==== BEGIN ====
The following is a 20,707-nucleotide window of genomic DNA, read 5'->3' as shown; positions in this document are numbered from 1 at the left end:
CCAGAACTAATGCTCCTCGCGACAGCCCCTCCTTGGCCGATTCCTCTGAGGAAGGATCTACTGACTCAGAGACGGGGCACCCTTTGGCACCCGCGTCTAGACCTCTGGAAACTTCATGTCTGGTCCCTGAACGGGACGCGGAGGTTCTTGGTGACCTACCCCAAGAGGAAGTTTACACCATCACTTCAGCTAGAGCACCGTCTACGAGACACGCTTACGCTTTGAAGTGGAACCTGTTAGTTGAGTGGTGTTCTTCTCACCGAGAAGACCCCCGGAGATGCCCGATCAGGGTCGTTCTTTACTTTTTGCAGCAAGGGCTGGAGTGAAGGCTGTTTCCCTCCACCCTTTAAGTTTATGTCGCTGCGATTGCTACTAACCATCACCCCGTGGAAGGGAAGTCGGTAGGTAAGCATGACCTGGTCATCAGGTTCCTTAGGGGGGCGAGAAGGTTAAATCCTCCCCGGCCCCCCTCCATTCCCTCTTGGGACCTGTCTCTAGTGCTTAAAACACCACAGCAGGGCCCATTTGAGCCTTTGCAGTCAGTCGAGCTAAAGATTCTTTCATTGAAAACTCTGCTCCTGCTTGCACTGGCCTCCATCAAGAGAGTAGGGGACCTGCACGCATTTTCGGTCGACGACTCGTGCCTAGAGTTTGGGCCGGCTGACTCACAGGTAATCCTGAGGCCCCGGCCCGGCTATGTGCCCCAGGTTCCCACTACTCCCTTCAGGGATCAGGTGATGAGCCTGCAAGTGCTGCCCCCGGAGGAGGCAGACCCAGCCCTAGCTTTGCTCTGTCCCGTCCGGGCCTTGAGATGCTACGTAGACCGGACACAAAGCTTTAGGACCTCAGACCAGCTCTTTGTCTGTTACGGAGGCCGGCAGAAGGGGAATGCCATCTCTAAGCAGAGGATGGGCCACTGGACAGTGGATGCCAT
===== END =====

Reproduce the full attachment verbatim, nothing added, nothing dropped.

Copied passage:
The following is a 20,707-nucleotide window of genomic DNA, read 5'->3' as shown; positions in this document are numbered from 1 at the left end:
CCAGAACTAATGCTCCTCGCGACAGCCCCTCCTTGGCCGATTCCTCTGAGGAAGGATCTACTGACTCAGAGACGGGGCACCCTTTGGCACCCGCGTCTAGACCTCTGGAAACTTCATGTCTGGTCCCTGAACGGGACGCGGAGGTTCTTGGTGACCTACCCCAAGAGGAAGTTTACACCATCACTTCAGCTAGAGCACCGTCTACGAGACACGCTTACGCTTTGAAGTGGAACCTGTTAGTTGAGTGGTGTTCTTCTCACCGAGAAGACCCCCGGAGATGCCCGATCAGGGTCGTTCTTTACTTTTTGCAGCAAGGGCTGGAGTGAAGGCTGTTTCCCTCCACCCTTTAAGTTTATGTCGCTGCGATTGCTACTAACCATCACCCCGTGGAAGGGAAGTCGGTAGGTAAGCATGACCTGGTCATCAGGTTCCTTAGGGGGGCGAGAAGGTTAAATCCTCCCCGGCCCCCCTCCATTCCCTCTTGGGACCTGTCTCTAGTGCTTAAAACACCACAGCAGGGCCCATTTGAGCCTTTGCAGTCAGTCGAGCTAAAGATTCTTTCATTGAAAACTCTGCTCCTGCTTGCACTGGCCTCCATCAAGAGAGTAGGGGACCTGCACGCATTTTCGGTCGACGACTCGTGCCTAGAGTTTGGGCCGGCTGACTCACAGGTAATCCTGAGGCCCCGGCCCGGCTATGTGCCCCAGGTTCCCACTACTCCCTTCAGGGATCAGGTGATGAGCCTGCAAGTGCTGCCCCCGGAGGAGGCAGACCCAGCCCTAGCTTTGCTCTGTCCCGTCCGGGCCTTGAGATGCTACGTAGACCGGACACAAAGCTTTAGGACCTCAGACCAGCTCTTTGTCTGTTACGGAGGCCGGCAGAAGGGGAATGCCATCTCTAAGCAGAGGATGGGCCACTGGACAGTGGATGCCAT